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We saved Berlin for years, keeping it in our pocket as a place we knew we’d love to spend time. The expectations built up, and by the time we finally made it, we were somewhat afraid the city may not live up to the stories that had drawn us. Would it be the laidback, arty haven that so many raved about? It was that, and it was more. We lived there for five months, and fell in love a little deeper every day. It was a life of bikes, brunches, old fashioneds, inventive ice-creams and strolls along the canal. It may be our favourite city. Here’s a little taste of what our digital nomad life in Berlin looked like…
We started by moving into a little apartment in Bergmannkiez, Kreuzberg. It’s a little more like Prenzlaueur Berg than the rest of Kreuzberg, which makes it a little fancy. I had a very beautiful desk –a tranquil spot until I turned round to Steve’s side of the room!
If you’ve ever wondered what it looks like to edit a film, then here it is! I felt a little like I was in an episode of Homeland, in the midst of an epic mystery with Steve as chief investigator.
Later we moved to the canal, and the Neukölln side of Kreuzberg – a little less fancy and in the midst of the Kreuzberg buzz.
We lived next to this bridge and I never tired of the view, day…
… or night. Sometimes we’d spot a kayak, or people just floating on rubber dinghys, beers in hand and a ghetto blaster on the go.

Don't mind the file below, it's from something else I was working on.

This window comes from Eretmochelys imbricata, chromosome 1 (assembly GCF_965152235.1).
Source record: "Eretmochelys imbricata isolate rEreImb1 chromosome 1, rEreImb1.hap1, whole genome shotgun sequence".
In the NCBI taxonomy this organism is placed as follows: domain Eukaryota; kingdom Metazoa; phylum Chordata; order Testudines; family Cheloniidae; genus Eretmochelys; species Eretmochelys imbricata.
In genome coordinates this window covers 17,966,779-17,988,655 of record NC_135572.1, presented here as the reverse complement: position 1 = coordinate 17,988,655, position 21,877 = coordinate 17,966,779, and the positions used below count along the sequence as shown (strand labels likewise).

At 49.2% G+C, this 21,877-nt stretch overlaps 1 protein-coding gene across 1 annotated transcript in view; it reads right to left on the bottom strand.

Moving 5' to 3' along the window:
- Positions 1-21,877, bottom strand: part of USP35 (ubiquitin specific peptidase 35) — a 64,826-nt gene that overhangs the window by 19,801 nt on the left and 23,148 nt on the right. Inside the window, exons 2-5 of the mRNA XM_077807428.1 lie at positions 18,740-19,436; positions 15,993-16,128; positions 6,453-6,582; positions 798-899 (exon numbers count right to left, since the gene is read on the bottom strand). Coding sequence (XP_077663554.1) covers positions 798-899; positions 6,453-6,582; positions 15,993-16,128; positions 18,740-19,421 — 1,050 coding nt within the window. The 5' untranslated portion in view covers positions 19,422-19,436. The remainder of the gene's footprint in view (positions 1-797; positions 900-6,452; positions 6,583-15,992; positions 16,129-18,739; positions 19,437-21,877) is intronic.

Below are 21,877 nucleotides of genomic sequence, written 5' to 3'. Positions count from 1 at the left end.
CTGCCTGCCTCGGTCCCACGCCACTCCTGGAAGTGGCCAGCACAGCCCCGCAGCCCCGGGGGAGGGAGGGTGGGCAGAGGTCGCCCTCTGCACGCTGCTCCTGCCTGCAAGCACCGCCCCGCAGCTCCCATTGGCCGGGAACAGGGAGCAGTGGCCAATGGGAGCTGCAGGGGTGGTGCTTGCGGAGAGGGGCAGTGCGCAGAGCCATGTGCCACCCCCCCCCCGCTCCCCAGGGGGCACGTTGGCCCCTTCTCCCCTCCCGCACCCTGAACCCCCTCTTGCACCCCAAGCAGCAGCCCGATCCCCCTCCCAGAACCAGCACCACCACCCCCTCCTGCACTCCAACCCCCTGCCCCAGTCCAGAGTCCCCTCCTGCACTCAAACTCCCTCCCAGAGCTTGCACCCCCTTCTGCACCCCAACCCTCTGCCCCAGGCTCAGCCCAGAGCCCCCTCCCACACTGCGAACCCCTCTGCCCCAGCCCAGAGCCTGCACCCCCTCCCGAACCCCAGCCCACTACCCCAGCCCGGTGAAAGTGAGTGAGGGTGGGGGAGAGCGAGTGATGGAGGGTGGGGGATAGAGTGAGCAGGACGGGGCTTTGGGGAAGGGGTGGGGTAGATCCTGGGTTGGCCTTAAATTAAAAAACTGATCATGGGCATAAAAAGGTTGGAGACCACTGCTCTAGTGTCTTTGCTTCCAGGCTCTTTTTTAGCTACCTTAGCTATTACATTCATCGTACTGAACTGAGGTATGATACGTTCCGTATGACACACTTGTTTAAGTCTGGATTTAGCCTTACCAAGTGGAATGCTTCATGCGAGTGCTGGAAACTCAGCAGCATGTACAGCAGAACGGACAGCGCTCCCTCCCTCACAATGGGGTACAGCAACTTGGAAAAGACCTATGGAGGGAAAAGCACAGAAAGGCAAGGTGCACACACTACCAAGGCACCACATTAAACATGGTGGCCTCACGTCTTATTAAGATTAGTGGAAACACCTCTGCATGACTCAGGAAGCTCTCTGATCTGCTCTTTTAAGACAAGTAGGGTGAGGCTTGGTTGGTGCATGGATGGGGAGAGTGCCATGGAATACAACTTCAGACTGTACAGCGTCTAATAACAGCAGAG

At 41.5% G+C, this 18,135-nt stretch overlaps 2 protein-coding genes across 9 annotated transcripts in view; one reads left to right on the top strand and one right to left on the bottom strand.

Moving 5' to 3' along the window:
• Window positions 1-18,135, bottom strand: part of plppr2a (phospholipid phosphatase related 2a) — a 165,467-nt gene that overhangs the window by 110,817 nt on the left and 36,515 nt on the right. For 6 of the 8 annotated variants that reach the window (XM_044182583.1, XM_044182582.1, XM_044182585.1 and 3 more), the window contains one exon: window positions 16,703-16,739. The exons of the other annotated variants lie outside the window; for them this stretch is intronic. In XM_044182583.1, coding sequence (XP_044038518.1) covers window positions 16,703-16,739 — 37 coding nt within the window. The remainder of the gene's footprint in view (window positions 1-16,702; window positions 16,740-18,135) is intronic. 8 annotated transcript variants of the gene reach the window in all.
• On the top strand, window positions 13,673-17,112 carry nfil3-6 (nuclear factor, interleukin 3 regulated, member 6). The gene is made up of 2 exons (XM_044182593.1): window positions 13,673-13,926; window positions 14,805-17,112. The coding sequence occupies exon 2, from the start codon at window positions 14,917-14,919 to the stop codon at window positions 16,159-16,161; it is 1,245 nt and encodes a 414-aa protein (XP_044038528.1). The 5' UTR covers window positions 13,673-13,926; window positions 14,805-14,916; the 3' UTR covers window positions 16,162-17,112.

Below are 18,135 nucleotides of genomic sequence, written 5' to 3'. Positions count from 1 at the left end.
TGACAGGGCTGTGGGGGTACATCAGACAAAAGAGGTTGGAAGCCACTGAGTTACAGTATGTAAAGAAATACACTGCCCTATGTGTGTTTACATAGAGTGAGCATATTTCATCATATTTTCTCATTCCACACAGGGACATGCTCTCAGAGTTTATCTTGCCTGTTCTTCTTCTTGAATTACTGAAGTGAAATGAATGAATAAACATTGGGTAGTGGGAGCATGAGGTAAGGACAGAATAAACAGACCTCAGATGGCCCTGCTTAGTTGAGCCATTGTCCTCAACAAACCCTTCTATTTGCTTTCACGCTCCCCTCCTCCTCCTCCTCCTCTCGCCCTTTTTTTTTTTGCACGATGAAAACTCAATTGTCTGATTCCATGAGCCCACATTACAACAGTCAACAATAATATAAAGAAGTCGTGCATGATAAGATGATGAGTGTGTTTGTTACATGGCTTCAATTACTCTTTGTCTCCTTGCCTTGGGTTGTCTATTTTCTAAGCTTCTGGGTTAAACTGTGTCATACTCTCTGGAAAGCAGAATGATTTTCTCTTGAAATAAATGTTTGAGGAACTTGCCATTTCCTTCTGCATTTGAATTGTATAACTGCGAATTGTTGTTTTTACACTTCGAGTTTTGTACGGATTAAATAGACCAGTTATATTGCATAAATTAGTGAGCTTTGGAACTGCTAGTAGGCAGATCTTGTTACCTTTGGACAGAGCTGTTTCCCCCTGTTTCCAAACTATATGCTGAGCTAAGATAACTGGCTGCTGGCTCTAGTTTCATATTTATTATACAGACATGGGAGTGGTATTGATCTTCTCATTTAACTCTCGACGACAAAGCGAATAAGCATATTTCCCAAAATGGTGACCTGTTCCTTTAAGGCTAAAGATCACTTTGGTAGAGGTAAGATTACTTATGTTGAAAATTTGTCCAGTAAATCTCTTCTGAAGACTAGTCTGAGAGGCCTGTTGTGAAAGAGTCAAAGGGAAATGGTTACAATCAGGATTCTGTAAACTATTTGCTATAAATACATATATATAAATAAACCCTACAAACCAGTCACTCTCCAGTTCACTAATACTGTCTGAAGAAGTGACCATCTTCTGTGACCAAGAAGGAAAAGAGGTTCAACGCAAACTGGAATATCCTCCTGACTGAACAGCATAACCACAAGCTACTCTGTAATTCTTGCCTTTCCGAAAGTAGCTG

Our second apartment had a little reminder for me to write. It was small place with space for only one desk, so I spent much of my time in cafes.
Luckily, there were plenty to choose from. My favourites became Katies Blue Cat …
… and Tishendorf on Friedelstrasse.
In Bergmannkiez, I loved Kiez Rösteri, a serious coffee house with every brew you can think of. They also roast their own beans.
As always, I ate lots of cake.
Katulki, also on Friedelstrasse, did perfect bite size morsels.
But my favourite cakes of all were the filled muffins in Bully’s Bakery. They also make great pizza.
We bought bikes and rode everywhere, taking photos along the way.
There’s no end of interesting sights as you cycle the streets of Berlin. Whether it be some awesome art …
… an excellent dog ….
… or a statue wearing a t-shirt.
Berlin is the most bike-friendly city I’ve ever been to and we both revelled in adopting two wheels.
Bikes are so popular, there are even inner tube vending machines!
Berlin is the closest we’ve been to the UK since we left to go travelling, so at weekends friends often came to visit.
One of them got stuck in a tree.
We’d take them to our favourite brunch spots – Lagari …
… and Bastard. Berlin is all about the brunch at weekends, and to our delight they serve it all day.
We finally bought a slack line and understood how much more difficult it is than it looks. It was the perfect pastime in Berlin’s proliferation of beautiful parks.
Our favourite was Tempelhof, an old airport whose grounds have been made into parkland. There’s a baseball pitch, allotments, a dog park, vast swatches of nature reserve, and more appears each week.
We loved cycling down the runway and playing the art mini golf where each hole had been designed by a different artist.
Sometimes we went to galleries …
… stumbled across new bars …
… or watched karaoke in Mauerpark.
We drank a lot of cocktails.
Berlin is full of great food. Our friends, Dan and Audrey, introduced us to our what became our favourite Turkish restaurant – Azzam at 54 Sonnenallee – where we could both eat for less than €10.
We also loved Baraka for Egyptian / Moroccan feasts.
And every week, we looked forward to Street Food Thursday for a taste of world cuisine in the bustling Markthalle Neun.
The city never gets old. There’s always something new to do – a bar to discover, a bike ride to take, food to eat, and streets to wander.
Oh Berlin, we miss you. We know we’ll soon be back. You are, after all, the city where we got engaged!